Ensuring Your Home WiFi is Ready for Work-from-Home

With so many people being asked or encouraged to work from home due to the Coronavirus (COVID-19), home WiFi has suddenly moved from nice-to-have to mission-critical. It's one thing when Netflix or Disney+ stops mid-show… but when you can't get video conferencing to work for an important meeting suddenly the WiFi in your home really matters. This article will walk you through simple steps to get your WiFi ready for the serious business of working from home.

Getting Started

The first thing you need to do is create a free account at metageek.com and download inSSIDer for Windows or inSSIDer for Mac. This tutorial will use inSSIDer for Windows, and most functionality is also available in the Mac beta version.

This tutorial may suggest you make changes to your WiFi settings - If you are unsure about where to go to change your WiFi settings our Guide to Change Wireless Router Settings will help you find the settings for popular access points.

Once you have inSSIDer installed, sign in using the account you've just created. The first thing you'll see in inSSIDer is a big table listing all the WiFi networks in your environment.

If you are using WiFi to connect to the Internet your network should be highlighted in yellow and have a big yellow star next to it.

Starting inSSIDer

If your network isn't starred, click on the table column labeled "Signal" to sort the table by signal strength - this will put the strongest signals at the top of the table, which should be the WiFi access points closest to you. Select your network by clicking on its table row - it should now be highlighted in blue. Then click the binoculars icon to view details about your network. If you have more than one WiFi network name (SSID) that's great - this article will focus on one network at a time.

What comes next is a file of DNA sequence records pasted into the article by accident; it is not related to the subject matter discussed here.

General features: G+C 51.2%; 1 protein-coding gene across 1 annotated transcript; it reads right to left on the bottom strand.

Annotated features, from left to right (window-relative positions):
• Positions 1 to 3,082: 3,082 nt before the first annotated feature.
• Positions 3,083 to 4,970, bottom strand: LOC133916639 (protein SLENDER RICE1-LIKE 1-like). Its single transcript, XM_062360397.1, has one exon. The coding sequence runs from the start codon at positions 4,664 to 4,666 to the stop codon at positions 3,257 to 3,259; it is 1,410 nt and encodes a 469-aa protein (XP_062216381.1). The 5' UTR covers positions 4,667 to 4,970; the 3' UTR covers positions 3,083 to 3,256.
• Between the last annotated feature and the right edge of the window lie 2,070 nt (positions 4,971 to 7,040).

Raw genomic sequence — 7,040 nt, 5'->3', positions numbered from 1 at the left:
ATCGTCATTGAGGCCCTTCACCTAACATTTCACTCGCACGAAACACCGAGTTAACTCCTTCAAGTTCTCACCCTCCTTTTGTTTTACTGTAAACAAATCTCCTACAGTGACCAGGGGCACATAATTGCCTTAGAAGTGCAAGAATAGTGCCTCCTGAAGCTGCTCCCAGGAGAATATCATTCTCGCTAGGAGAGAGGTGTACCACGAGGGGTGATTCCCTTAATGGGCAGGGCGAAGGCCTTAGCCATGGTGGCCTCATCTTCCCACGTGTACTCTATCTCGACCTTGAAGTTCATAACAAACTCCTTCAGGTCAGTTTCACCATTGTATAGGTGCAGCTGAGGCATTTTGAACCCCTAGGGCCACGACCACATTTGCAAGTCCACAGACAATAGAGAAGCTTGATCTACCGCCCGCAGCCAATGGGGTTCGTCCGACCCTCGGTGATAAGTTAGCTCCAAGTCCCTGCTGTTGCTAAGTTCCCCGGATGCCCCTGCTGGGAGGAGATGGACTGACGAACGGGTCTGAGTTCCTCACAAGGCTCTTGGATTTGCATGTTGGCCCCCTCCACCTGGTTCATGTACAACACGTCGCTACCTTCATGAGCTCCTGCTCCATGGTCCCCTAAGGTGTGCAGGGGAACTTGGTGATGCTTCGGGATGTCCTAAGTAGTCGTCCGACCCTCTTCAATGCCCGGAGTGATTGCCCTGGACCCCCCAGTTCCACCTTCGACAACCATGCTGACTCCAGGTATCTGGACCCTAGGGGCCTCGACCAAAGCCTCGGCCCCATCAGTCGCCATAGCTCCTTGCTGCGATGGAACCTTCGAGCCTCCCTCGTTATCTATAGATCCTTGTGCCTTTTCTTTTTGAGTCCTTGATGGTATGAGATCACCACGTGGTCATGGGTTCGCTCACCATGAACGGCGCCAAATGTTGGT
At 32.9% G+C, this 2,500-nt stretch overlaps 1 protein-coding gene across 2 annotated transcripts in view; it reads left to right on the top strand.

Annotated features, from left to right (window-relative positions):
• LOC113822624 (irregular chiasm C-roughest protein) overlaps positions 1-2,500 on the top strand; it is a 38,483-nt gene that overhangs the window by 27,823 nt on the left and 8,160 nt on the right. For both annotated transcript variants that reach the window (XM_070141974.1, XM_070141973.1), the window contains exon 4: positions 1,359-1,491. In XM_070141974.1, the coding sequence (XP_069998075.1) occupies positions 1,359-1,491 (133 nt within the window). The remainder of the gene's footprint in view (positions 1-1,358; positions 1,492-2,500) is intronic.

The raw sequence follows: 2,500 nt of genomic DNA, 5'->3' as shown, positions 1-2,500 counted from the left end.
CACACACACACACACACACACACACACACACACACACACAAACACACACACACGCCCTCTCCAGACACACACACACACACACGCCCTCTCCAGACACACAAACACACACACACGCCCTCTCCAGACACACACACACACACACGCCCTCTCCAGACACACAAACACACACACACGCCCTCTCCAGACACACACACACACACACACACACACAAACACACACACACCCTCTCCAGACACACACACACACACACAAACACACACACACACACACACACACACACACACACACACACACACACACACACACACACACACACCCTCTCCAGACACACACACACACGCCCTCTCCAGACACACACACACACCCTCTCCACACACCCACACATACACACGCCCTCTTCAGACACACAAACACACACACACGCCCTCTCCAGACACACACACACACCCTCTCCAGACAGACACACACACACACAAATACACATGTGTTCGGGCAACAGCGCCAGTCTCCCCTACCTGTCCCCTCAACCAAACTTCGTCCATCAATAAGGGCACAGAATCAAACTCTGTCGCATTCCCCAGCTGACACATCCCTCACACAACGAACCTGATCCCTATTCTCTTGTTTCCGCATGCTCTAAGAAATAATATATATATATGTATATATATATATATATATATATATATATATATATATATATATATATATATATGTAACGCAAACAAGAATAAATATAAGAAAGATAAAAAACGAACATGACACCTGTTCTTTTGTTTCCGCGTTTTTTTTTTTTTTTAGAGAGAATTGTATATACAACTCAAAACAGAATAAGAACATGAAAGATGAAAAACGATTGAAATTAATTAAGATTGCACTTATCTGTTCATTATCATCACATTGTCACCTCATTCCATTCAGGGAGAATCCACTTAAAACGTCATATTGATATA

2.4 or 5 GHz Band?

Now that you've drilled into your network, inSSIDer will look like one of the two screenshots below. If inSSIDer looks like the screenshot on the left ( Single Access Point Radio), then you have a single access point radio. Look at the channel number in the Config section - if the channel is Channel 36 or higher go to the Setting up a 5 GHz Network section and if it's Channel 14 or lower go to the Setting up a 2.4 GHz Network section.

Access Point DetailsSingle Access Point Radio
Network DetailsMultiple Access Point Radios

If inSSIDer looks like the screenshot on the right ( Multiple Access Point Radios) then you either have multiple access points or are using multiple bands. Click each row in the table and observe the highlighted shape in the bottom graphs. These shapes are showing the channel and signal strength of each access point radio. The gray shapes are other WiFi access points in your environment.

If your WiFi environment is like most WiFi environments you will notice a LOT of WiFi networks in the 2.4 GHz graph that overlap and are drawn on top of each other. In most places the 2.4 GHz band is really crowded, which is like being in a crowded bar with people talking loudly over the top of you - not a great place to get work done.

We encourage everyone to use 5 GHz if possible. Let's go back to the table and look at the Channel column - do you have a radio that is on channel 36 or higher? This is the 5 GHz band. If you don't have a 5 GHz access point it might be time to upgrade - this will have a bigger impact on your WiFi performance than anything else in this tutorial.

Setting up a 5 GHz Network

If you have a 5 GHz access point, let's now look at the "Width" column. 5 GHz WiFi networks can use channel widths of 20, 40, 80, or 160 MHz. Like most things in life, bigger isn't always better. We recommend 20 or 40 MHz channel widths if there are other WiFi networks in your environment. If your access point channel width is set to 20 or 40 MHz you are set up great and can jump to the next section - Setting up a 2.4 GHz Network.

If you are using 160 MHz channel width you should definitely reduce it! (Not sure how to do this? Check out our Finding WiFi Settings For Your Access Point Guide) If you are using 80 MHz channel width you might be okay. Are there other networks in the graph that are above -70 dBm that are on the same section of channels as you?

80 MHz wide channel in 5 GHz with no loud neighbors80 MHz Wide Channel without Loud Neighbors - This is Okay